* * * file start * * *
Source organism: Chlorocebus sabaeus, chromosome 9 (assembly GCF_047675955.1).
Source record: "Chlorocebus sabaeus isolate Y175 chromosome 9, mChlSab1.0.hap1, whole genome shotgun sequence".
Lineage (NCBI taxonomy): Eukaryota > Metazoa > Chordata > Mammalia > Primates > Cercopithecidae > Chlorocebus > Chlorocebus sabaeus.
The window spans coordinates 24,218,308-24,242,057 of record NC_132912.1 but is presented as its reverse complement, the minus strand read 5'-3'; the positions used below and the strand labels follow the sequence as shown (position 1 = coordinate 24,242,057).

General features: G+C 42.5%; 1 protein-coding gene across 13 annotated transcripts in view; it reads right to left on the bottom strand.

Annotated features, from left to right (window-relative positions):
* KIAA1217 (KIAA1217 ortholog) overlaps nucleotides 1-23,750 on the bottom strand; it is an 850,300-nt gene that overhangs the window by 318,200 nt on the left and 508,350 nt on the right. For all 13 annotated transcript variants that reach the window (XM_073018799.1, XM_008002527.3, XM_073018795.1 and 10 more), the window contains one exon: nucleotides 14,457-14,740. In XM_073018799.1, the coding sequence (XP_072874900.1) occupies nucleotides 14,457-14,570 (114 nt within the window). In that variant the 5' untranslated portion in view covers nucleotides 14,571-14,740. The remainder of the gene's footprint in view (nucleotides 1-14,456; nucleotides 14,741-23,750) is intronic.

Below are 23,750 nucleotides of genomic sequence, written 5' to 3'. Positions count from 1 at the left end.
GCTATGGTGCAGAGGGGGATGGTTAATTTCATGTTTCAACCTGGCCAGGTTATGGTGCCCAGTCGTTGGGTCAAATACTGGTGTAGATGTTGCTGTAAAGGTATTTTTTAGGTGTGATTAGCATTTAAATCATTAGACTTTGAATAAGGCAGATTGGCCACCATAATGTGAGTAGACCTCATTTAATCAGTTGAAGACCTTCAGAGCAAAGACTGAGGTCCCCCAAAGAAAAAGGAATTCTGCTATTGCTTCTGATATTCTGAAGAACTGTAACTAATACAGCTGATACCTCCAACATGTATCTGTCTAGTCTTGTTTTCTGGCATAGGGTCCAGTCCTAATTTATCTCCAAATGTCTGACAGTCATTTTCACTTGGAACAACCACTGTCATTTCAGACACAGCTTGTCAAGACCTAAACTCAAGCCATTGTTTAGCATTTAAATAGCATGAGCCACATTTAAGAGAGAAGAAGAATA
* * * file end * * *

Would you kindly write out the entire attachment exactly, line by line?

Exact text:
Source organism: Chlorocebus sabaeus, chromosome 9 (assembly GCF_047675955.1).
Source record: "Chlorocebus sabaeus isolate Y175 chromosome 9, mChlSab1.0.hap1, whole genome shotgun sequence".
Lineage (NCBI taxonomy): Eukaryota > Metazoa > Chordata > Mammalia > Primates > Cercopithecidae > Chlorocebus > Chlorocebus sabaeus.
The window spans coordinates 24,218,308-24,242,057 of record NC_132912.1 but is presented as its reverse complement, the minus strand read 5'-3'; the positions used below and the strand labels follow the sequence as shown (position 1 = coordinate 24,242,057).

General features: G+C 42.5%; 1 protein-coding gene across 13 annotated transcripts in view; it reads right to left on the bottom strand.

Annotated features, from left to right (window-relative positions):
* KIAA1217 (KIAA1217 ortholog) overlaps nucleotides 1-23,750 on the bottom strand; it is an 850,300-nt gene that overhangs the window by 318,200 nt on the left and 508,350 nt on the right. For all 13 annotated transcript variants that reach the window (XM_073018799.1, XM_008002527.3, XM_073018795.1 and 10 more), the window contains one exon: nucleotides 14,457-14,740. In XM_073018799.1, the coding sequence (XP_072874900.1) occupies nucleotides 14,457-14,570 (114 nt within the window). In that variant the 5' untranslated portion in view covers nucleotides 14,571-14,740. The remainder of the gene's footprint in view (nucleotides 1-14,456; nucleotides 14,741-23,750) is intronic.

Below are 23,750 nucleotides of genomic sequence, written 5' to 3'. Positions count from 1 at the left end.
GCTATGGTGCAGAGGGGGATGGTTAATTTCATGTTTCAACCTGGCCAGGTTATGGTGCCCAGTCGTTGGGTCAAATACTGGTGTAGATGTTGCTGTAAAGGTATTTTTTAGGTGTGATTAGCATTTAAATCATTAGACTTTGAATAAGGCAGATTGGCCACCATAATGTGAGTAGACCTCATTTAATCAGTTGAAGACCTTCAGAGCAAAGACTGAGGTCCCCCAAAGAAAAAGGAATTCTGCTATTGCTTCTGATATTCTGAAGAACTGTAACTAATACAGCTGATACCTCCAACATGTATCTGTCTAGTCTTGTTTTCTGGCATAGGGTCCAGTCCTAATTTATCTCCAAATGTCTGACAGTCATTTTCACTTGGAACAACCACTGTCATTTCAGACACAGCTTGTCAAGACCTAAACTCAAGCCATTGTTTAGCATTTAAATAGCATGAGCCACATTTAAGAGAGAAGAAGAATA